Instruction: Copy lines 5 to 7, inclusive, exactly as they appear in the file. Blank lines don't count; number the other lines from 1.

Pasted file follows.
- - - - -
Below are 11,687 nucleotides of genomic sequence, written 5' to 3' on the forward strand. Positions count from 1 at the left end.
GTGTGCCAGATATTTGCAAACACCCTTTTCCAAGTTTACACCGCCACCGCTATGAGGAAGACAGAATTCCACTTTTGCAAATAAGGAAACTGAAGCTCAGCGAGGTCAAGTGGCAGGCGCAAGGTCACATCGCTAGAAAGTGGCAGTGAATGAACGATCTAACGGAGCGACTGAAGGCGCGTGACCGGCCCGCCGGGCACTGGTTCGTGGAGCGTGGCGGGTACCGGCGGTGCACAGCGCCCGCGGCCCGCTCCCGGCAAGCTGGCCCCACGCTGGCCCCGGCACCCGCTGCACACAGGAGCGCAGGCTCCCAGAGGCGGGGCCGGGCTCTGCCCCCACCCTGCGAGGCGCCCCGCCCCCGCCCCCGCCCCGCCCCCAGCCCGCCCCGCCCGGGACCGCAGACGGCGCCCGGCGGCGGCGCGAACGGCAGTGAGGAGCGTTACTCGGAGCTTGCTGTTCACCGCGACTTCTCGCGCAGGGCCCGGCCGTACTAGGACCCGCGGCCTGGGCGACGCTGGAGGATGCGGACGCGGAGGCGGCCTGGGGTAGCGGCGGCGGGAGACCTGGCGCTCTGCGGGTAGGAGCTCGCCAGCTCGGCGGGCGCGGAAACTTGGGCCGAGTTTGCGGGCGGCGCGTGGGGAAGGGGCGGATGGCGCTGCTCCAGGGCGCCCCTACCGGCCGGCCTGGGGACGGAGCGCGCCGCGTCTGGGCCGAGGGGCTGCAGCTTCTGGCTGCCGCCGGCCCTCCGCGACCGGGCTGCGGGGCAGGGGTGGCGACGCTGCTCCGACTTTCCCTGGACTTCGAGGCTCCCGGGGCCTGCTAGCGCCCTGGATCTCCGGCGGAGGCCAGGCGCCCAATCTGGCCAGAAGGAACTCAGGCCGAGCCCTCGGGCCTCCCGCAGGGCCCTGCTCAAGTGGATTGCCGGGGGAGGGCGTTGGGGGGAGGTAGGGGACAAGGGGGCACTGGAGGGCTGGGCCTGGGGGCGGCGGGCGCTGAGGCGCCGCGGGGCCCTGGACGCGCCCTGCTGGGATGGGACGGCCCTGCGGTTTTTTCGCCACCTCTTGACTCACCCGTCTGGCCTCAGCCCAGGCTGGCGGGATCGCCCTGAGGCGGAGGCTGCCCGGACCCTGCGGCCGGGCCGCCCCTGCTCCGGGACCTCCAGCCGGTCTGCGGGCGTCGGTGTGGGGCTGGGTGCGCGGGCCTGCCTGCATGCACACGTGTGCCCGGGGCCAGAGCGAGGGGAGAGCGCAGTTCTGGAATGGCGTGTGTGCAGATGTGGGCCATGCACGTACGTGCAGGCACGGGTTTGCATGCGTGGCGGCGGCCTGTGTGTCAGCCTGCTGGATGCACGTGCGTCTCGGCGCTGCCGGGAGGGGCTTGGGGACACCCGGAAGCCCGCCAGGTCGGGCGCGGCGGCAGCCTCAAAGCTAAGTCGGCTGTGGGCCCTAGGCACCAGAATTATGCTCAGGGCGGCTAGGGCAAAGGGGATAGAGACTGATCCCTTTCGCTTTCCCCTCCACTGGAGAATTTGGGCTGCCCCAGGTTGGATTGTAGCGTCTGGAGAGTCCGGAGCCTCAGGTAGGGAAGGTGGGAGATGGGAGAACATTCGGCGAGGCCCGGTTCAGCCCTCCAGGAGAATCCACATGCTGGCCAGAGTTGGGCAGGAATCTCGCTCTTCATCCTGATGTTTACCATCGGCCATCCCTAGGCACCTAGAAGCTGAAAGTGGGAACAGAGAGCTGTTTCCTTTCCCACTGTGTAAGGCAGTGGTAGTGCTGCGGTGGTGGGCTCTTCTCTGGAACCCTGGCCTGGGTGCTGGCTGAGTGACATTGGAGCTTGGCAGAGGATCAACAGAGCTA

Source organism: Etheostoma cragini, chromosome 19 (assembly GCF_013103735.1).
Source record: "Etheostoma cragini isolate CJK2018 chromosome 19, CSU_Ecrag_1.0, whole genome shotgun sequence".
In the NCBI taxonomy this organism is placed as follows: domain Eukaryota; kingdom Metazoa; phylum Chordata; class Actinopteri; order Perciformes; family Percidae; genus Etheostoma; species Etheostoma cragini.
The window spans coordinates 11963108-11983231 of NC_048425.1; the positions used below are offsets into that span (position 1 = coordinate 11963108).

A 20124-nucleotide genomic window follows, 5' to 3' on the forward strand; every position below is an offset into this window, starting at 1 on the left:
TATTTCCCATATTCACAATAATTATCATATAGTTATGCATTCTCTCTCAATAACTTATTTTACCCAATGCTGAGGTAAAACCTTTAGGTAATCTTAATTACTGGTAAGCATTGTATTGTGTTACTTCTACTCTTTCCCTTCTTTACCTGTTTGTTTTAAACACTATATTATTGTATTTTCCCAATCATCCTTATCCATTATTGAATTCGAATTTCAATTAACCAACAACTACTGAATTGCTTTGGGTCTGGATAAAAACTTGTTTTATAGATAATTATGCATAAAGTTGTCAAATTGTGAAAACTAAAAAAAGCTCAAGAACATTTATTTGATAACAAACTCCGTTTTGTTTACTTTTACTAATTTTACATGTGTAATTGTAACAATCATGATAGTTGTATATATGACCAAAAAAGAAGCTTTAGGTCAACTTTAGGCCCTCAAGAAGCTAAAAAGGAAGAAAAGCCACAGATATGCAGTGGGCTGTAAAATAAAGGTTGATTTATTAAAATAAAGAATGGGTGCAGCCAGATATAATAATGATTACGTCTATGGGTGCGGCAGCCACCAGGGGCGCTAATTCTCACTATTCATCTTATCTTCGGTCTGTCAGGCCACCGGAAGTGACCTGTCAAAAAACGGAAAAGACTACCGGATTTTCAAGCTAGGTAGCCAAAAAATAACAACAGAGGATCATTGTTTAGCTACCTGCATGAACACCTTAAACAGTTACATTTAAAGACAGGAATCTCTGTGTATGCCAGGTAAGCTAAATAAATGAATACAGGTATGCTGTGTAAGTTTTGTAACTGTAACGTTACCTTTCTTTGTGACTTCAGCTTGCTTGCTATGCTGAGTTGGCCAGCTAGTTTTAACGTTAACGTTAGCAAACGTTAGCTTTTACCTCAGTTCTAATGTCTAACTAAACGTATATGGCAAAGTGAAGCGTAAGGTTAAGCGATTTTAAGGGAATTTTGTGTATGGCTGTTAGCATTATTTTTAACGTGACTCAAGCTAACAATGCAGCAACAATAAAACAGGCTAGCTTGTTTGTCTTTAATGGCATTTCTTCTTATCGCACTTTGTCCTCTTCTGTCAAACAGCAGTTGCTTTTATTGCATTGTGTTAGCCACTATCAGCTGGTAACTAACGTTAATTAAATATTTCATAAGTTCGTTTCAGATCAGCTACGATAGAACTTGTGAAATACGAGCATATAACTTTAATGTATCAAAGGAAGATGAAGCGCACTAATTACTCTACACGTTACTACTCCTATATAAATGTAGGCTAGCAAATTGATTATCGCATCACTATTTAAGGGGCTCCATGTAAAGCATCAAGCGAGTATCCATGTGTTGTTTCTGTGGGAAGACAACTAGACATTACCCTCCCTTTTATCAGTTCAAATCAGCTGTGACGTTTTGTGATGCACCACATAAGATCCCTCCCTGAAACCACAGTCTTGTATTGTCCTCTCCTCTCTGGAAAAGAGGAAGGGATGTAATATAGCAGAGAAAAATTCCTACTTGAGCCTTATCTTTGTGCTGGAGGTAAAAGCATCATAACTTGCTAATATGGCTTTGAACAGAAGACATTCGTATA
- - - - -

In the NCBI taxonomy this organism is placed as follows: domain Eukaryota; kingdom Metazoa; phylum Chordata; class Actinopteri; order Perciformes; family Percidae; genus Etheostoma; species Etheostoma cragini.
The window spans coordinates 11963108-11983231 of NC_048425.1; the positions used below are offsets into that span (position 1 = coordinate 11963108).

A 20124-nucleotide genomic window follows, 5' to 3' on the forward strand; every position below is an offset into this window, starting at 1 on the left: